By Andrew Leech
Monday September 12th marked the beginning of Kurban Bayrami (Eid al-Adha) and a 10 day truce in Syria. The truce, brokered by the United States and Russia and announced Saturday was welcomed by Turkey who used the opportunity to send aid to Aleppo and other towns in northern Syria. Nevertheless, in a statement on Friday, President Erdogan expressed a commitment to Turkey’s involvement in Syria, describing Operation Euphrates Shield as only the “first step” and claiming it was Turkey’s “duty” to defeat ISIS.
Inside Turkey, the purge of state employees with alleged connections to terror organisations continues, having been extended to those purported to have links with the illegal Kurdistan Worker’s Party (PKK). Two dozen elected mayors were accused of supporting the organisation and removed from office on Sunday in a move described by the pro-Kurdish opposition party HDP as an “administrative coup”. 15,000 teachers have also been suspended for association with the organisation and the state has been accused of deliberately cutting internet access to Kurdish towns in the south-east. Even HDP’s co-leader Demirtas has been called to testify on charges of “being a member of an armed terrorist organisation”.
Among the most prominent figures caught up in the purges last week were the writer Ahmet Altan and his brother Mehmet, an academic. Ahmet had previously faced prosecution in the 90s for eliciting support for the PKK and drew attention a few years ago for attempting to force an apology from Erdogan, then prime-minister, for the Roboski massacre. Both brothers are wanted in questioning after allegedly giving “subliminal messages suggesting a military coup” on television before the actual event.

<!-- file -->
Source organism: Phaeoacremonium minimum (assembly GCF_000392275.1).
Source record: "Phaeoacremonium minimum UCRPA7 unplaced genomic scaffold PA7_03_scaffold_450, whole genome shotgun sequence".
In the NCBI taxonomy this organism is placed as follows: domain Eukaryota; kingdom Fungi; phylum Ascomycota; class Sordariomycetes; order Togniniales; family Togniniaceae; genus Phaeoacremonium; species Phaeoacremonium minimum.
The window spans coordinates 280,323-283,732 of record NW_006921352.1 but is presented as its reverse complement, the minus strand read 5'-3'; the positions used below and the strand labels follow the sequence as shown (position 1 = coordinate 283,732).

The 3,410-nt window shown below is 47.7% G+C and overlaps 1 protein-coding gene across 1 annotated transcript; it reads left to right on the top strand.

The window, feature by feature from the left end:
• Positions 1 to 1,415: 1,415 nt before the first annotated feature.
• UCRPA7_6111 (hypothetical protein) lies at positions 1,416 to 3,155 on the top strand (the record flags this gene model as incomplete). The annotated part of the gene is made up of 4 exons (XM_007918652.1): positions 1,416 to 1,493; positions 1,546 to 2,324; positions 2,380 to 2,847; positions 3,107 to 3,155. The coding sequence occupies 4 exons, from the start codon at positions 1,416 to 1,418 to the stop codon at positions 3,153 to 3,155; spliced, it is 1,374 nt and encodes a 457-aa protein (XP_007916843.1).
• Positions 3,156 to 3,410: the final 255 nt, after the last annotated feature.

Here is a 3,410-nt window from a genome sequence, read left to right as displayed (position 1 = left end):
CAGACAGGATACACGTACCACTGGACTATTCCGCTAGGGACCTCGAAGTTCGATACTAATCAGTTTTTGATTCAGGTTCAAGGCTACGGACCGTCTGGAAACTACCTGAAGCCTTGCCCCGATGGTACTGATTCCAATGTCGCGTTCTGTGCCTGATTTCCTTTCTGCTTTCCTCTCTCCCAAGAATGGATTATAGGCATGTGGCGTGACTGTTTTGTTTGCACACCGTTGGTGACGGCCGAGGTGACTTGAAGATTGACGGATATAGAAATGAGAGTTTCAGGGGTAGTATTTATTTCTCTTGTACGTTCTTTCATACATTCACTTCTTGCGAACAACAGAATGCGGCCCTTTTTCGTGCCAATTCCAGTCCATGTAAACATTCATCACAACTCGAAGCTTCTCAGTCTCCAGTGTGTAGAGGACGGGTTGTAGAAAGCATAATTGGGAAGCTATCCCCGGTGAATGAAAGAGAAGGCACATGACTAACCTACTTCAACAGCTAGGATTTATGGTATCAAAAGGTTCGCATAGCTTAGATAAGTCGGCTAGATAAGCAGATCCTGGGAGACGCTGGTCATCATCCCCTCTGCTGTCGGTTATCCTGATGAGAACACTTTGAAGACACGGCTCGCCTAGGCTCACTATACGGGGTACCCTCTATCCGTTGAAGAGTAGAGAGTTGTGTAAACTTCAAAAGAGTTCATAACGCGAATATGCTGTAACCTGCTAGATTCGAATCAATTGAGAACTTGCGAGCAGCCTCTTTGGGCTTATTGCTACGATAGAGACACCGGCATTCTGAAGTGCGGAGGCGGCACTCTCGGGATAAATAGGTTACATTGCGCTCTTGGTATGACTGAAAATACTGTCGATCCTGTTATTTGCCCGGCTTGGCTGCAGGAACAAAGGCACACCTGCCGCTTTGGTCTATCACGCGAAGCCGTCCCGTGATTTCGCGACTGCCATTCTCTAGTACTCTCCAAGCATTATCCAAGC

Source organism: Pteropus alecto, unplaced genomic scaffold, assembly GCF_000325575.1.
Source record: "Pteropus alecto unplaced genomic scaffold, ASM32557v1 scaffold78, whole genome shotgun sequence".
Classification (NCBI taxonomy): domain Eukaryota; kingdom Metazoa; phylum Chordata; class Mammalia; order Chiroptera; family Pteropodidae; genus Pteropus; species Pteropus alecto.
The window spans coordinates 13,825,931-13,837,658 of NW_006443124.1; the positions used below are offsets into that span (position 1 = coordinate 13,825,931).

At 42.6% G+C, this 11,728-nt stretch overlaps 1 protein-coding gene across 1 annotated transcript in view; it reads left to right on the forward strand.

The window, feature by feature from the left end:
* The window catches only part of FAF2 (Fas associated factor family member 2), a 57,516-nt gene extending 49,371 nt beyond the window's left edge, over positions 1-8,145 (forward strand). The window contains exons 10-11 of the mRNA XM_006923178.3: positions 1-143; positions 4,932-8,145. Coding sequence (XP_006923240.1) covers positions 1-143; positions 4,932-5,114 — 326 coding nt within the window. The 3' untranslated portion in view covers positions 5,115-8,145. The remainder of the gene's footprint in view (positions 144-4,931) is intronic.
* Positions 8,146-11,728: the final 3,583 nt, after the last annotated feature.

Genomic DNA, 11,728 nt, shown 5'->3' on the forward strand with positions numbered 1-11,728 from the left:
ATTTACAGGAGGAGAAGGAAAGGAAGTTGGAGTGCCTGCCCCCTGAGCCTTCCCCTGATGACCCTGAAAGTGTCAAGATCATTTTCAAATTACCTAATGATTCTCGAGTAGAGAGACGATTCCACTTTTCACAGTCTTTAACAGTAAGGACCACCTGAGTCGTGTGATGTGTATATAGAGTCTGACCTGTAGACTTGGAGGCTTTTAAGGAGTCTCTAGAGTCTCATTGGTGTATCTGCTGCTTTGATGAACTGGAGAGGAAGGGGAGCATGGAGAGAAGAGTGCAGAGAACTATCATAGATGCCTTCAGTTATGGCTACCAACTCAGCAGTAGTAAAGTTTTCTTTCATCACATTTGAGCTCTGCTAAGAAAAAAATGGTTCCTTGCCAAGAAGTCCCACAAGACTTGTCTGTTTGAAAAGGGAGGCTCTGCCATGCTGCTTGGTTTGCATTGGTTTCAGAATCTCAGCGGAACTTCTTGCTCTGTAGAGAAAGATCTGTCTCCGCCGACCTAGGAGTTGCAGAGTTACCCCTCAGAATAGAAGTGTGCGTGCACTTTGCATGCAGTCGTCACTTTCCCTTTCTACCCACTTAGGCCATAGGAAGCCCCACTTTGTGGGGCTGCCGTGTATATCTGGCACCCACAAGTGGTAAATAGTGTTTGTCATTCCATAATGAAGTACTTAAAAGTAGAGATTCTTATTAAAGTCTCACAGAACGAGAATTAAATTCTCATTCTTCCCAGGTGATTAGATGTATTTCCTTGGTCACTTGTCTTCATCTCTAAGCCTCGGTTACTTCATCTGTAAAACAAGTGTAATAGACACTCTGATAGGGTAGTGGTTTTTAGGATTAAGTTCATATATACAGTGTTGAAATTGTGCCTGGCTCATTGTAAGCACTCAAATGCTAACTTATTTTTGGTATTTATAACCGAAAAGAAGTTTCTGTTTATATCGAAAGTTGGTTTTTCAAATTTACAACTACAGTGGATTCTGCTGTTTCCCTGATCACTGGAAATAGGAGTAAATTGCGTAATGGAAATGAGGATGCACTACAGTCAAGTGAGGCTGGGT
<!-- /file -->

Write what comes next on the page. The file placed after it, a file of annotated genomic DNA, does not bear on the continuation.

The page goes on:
Meanwhile, tensions between Turkey and the EU appeared to be easing last week. Turkish officials had previously expressed concern that Europe had been inappropriately distant and unsympathetic following the July 15th coup attempt. However, speaking at a press conference in Ankara, EU foreign policy chief Federica Mogherini called on the PKK to cease all attacks on Turkey, expressing a hope that a political process could begin if fighting ended and also affirmed the EU’s commitment to working with Turkey to establish a visa-free travel agreement.
Mogherini was not the only person to travel to Ankara to repair bridges last week. NATO Secretary General Jens Stoltenberg arrived in the capital on Thursday to assure Turkish officials that his organisation was committed to supporting the Turkish people and democracy. In talks with Erdogan, Stoltenberg repeated NATO’s condemnation of the coup and discussed strategies for the fight against Islamic State (ISIS) in Syria and efforts to prevent human trafficking in the Aegean region.
Photo credit: www.diken.com.tr